TORONTO — Police officers who searched the bedroom of a shooter shortly after he carried out a deadly attack in Toronto’s Greektown last summer found a stockpile of ammunition and gun accessories but no firearms, newly released court documents show.

Investigators accompanied by an explosive-sniffing dog went into the apartment Faisal Hussain shared with his parents in the hours following the July 22 rampage on the city’s bustling Danforth Avenue that killed two people and left 13 others injured, according to documents made public this week.

That first search was conducted without a warrant out of a pressing concern for public safety, but officers returned later after getting the green light from a justice of the peace, according to the documents, which were filed by police to obtain the court’s permission.

Over the course of the searches, officers found two loaded magazines for an AK-47 assault rifle, two loaded magazines for a 9mm handgun, two drum magazines that appeared full, three loaded extended magazines and two socks containing loose ammunition, they said.

Police also found a soft rifle case, a trigger guard, a white substance “believed to be a narcotic,” an Islamic headdress, several cellphones, computers and tablets, and DVDs that appeared to be about 9/11 conspiracy theories.

Though they seized the electronics “to preserve evidence and allow…Faisal Hussain’s grieving family back into their apartment,” investigators had to seek permission to search the items later, the documents show.

“Faisal Hussain’s only companions appear to be his parents and they do not even know him that well and what he has been up to,” the officers argued. “The only way of understanding the true extent of what occurred or was planned is to go to the only places Hussain spent time, which is on these devices.”

The documents say Hussain’s father told officers his son “did not smile much lately and stayed in his room playing video games,” often only emerging to eat. But officers noted no gaming console or television were found in his room.

“This would suggest that these items taken from his room were likely the devices he was using on a regular basis,” they said.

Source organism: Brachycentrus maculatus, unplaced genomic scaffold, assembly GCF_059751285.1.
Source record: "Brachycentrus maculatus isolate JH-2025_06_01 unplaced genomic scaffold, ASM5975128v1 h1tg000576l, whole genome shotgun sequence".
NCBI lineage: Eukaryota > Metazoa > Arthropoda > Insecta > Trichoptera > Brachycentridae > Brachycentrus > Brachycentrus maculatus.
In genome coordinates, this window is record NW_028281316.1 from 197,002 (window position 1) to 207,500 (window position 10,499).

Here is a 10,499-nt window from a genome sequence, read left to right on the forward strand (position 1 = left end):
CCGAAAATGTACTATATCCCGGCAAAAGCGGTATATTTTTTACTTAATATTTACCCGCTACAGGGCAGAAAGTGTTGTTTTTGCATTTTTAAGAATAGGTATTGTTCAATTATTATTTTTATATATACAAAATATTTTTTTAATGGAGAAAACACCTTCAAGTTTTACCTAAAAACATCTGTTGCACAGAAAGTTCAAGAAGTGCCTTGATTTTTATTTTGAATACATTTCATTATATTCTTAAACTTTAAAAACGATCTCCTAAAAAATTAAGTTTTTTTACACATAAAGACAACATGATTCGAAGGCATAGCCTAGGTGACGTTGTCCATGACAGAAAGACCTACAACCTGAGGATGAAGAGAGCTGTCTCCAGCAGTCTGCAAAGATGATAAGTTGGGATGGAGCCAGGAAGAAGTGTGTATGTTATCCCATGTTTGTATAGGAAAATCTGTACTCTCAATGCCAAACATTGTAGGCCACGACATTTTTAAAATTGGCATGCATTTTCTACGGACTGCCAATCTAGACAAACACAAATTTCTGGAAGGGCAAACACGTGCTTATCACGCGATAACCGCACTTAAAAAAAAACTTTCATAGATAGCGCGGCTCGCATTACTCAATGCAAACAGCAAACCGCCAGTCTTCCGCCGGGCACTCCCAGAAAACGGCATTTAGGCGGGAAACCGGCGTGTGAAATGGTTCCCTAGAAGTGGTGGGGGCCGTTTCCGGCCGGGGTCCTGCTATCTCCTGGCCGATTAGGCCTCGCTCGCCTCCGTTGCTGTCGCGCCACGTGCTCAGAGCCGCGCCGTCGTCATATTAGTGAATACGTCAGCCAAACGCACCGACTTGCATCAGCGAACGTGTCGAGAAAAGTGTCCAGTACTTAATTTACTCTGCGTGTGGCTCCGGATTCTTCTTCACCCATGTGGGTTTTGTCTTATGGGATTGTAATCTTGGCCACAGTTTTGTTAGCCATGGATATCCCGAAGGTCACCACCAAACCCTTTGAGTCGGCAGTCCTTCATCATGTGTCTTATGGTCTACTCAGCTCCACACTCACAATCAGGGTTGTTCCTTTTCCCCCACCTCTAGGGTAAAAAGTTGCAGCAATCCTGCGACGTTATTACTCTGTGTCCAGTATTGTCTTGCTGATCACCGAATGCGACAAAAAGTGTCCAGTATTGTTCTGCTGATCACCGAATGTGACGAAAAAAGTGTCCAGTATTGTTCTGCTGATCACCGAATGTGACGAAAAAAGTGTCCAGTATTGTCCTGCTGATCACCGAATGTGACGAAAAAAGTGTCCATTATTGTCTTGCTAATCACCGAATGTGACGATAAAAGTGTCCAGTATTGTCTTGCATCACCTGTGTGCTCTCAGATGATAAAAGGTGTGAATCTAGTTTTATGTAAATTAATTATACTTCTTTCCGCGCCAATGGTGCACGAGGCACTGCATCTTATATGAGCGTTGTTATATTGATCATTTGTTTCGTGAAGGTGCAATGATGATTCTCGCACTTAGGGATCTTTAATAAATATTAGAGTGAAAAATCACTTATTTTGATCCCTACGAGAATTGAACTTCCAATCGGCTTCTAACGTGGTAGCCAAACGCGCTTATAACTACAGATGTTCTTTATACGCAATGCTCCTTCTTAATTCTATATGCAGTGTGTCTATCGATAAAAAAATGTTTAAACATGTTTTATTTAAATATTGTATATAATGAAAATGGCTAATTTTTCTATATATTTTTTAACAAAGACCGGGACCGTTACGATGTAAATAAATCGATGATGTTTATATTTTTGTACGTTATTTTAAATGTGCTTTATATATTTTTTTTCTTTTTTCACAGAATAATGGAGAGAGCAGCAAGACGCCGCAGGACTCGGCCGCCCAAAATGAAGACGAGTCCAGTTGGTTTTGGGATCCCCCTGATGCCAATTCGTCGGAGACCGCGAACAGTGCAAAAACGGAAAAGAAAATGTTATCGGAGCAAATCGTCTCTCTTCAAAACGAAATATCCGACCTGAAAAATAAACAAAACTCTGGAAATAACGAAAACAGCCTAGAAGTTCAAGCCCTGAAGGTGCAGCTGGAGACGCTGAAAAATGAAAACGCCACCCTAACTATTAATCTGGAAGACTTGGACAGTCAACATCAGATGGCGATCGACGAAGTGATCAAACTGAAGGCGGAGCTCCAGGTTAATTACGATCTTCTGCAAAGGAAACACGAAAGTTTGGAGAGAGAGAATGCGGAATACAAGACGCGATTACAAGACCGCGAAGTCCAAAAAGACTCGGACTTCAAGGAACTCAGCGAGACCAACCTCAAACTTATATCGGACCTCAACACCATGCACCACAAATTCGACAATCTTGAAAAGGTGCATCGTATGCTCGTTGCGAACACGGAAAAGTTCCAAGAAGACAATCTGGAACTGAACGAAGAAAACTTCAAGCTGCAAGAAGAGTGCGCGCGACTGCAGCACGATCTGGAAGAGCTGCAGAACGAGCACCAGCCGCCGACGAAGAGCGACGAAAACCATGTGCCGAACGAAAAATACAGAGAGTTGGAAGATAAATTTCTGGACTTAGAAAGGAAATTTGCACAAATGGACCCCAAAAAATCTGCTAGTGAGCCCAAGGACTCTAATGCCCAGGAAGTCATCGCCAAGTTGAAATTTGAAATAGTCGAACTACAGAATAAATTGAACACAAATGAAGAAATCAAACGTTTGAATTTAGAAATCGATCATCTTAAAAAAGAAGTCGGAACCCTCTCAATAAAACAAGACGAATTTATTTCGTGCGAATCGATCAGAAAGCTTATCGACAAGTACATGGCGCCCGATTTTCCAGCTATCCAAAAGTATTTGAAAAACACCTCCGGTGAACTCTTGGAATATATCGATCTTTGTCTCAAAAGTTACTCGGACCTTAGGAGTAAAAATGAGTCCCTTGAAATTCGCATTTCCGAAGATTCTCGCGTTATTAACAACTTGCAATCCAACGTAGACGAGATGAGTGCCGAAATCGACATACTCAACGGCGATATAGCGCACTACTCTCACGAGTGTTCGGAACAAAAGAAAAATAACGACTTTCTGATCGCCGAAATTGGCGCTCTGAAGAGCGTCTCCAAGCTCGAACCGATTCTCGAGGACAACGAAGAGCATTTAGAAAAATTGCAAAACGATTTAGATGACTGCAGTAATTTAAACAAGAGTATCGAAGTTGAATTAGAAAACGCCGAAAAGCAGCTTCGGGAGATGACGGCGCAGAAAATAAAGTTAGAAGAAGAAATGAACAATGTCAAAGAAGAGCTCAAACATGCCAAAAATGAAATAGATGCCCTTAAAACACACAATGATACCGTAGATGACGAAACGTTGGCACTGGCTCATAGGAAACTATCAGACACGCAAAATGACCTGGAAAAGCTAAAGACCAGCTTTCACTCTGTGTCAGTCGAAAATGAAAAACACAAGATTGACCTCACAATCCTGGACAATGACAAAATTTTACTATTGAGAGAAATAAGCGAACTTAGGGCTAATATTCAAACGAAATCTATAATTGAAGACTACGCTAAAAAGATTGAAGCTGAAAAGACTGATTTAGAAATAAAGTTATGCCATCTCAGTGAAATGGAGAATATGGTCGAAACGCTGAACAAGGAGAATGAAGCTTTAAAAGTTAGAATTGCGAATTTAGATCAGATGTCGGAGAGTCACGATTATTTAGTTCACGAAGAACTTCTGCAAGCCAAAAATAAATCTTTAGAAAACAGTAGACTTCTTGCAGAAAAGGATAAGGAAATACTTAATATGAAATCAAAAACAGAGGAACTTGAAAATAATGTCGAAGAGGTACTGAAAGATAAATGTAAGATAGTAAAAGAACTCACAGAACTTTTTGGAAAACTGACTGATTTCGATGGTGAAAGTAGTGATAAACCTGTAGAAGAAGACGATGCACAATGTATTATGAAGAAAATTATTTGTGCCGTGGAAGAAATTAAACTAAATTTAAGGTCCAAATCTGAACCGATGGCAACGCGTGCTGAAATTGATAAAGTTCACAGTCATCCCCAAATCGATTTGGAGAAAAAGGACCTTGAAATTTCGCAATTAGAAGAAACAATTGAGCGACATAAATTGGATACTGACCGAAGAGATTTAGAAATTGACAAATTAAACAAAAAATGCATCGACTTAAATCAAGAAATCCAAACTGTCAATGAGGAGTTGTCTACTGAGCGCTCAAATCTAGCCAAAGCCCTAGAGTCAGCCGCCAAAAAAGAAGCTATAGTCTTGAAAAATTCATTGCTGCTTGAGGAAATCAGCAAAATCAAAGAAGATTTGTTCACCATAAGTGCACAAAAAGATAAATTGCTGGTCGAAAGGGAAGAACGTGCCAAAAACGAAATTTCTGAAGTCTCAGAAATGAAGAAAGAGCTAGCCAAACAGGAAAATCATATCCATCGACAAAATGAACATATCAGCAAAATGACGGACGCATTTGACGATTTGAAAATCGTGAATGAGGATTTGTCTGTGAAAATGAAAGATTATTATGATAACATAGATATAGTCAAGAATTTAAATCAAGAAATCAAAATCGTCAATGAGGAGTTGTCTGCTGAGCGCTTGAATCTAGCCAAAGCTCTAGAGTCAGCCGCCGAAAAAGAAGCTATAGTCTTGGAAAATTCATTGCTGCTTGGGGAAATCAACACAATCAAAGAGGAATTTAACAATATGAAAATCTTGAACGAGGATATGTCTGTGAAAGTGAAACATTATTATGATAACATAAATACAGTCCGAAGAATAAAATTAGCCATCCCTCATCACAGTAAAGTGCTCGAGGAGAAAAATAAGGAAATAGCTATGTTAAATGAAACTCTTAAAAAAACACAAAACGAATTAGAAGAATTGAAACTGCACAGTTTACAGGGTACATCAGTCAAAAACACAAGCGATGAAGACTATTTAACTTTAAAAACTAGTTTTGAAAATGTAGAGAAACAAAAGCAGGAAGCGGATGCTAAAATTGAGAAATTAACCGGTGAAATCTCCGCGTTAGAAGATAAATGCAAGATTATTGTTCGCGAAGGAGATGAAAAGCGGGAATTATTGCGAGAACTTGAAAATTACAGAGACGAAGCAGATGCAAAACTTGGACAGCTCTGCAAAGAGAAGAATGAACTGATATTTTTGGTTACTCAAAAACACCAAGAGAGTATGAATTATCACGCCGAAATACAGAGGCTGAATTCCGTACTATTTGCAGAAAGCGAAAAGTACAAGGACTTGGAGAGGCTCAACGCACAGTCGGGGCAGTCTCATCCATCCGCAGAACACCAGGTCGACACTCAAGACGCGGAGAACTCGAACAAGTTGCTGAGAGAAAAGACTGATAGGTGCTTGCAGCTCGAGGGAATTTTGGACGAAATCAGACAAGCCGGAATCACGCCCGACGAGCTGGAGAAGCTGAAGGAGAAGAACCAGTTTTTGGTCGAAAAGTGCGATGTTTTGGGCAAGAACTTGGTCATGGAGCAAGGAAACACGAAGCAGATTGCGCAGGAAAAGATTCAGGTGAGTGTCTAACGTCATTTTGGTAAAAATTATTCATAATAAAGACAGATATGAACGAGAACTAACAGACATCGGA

The court documents do not say what investigators found on the devices, but indicate they were looking for data that would provide them, among other things, with “a background into pre-murder activities, including any potential witnesses or accomplices.”

Hussain’s rampage killed 10-year-old Julianna Kozis and 18-year-old Reese Fallon. He was found dead nearby shortly afterwards. A day after the shooting, Hussain’s parents issued a statement outlining their son’s battle with depression and psychosis. They also decried Hussain’s “senseless violence,” described his actions as “horrific,” and offered condolences to victims’ families.

Ontario’s police watchdog said Wednesday that the officers who exchanged fire with Hussain were justified in their actions and were not responsible for his death.

The Special Investigations Unit said there are no reasonable grounds to lay criminal charges in Hussain’s death, adding it is satisfied based on the evidence that the 29-year-old took his own life.

The agency said it interviewed 15 civilian witnesses and seven police officers as part of its investigation. It also reviewed surveillance video, in-car camera footage and Hussain’s autopsy report as well as a firearms report.

The watchdog said one of the two officers who came to the scene reported fearing for his life after Hussain fired two to four shots in their direction. Forensic evidence shows one officer fired at Hussain three times in response, while the other fired at him once, it said.

Video footage shows Hussain then ran north and west until he disappeared from sight behind a church, the SIU said.

Another officer who was in the area found Hussain lying on his back near the church with a “significant injury to the right side of his head,” the agency said. The officer also saw a shell casing next to Hussain’s head, an empty magazine on the sidewalk and a black handgun in his right hand, it said.

Hussain’s autopsy report concluded that he died from a gunshot wound to the head, an injury that would have immediately incapacitated and killed him, the SIU said.

“It would have been impossible for Mr. Hussain to run away as depicted if either officer had caused the injury to Mr. Hussain as observed in the post-mortem report,” the agency’s director, Tony Loparco, said in the SIU report. 

“Given the evidence, including the results of the post mortem examination, I instead conclude that Mr. Hussain died at his own hands when he decided to shoot himself in front of the Danforth Church.”

There is also no evidence suggesting anyone else shot Hussain, and it appears unlikely that someone could have done so considering he was armed and prepared to shoot, Loparco said.

Paola Loriggio , The Canadian Press

The Canadian Press